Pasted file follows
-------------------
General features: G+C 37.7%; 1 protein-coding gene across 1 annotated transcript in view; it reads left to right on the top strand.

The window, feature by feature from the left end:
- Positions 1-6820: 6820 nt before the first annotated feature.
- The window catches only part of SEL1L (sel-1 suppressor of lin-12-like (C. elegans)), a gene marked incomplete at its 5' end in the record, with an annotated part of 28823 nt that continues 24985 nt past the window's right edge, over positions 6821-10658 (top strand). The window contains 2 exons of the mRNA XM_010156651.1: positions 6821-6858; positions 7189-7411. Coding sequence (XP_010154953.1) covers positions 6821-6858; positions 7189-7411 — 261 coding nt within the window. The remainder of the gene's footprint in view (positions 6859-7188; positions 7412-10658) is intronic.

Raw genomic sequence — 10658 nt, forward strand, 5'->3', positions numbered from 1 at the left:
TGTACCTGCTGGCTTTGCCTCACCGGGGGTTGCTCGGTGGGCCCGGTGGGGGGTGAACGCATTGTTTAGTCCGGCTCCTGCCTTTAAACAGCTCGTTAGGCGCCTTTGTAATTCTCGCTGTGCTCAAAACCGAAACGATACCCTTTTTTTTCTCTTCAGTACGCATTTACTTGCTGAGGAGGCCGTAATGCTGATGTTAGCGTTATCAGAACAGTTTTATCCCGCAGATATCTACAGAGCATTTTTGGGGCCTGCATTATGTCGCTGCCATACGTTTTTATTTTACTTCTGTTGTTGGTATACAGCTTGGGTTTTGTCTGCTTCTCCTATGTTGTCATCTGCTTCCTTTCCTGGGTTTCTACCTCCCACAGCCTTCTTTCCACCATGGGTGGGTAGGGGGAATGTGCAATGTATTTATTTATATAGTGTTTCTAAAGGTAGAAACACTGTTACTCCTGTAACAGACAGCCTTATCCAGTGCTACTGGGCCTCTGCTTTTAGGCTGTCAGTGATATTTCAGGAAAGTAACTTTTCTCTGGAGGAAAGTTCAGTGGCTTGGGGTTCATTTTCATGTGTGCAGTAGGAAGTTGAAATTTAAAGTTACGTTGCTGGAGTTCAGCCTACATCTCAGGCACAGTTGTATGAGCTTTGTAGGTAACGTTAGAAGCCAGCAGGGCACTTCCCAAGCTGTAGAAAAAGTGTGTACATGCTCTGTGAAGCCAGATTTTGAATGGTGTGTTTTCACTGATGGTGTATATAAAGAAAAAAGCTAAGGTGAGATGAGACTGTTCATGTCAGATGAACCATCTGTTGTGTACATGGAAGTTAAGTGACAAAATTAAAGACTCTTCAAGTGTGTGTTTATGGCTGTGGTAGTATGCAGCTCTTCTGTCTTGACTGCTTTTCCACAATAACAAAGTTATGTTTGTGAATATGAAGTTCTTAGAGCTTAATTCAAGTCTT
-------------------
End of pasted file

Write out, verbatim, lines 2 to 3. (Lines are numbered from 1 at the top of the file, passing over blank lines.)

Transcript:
The window, feature by feature from the left end:
- Positions 1-6820: 6820 nt before the first annotated feature.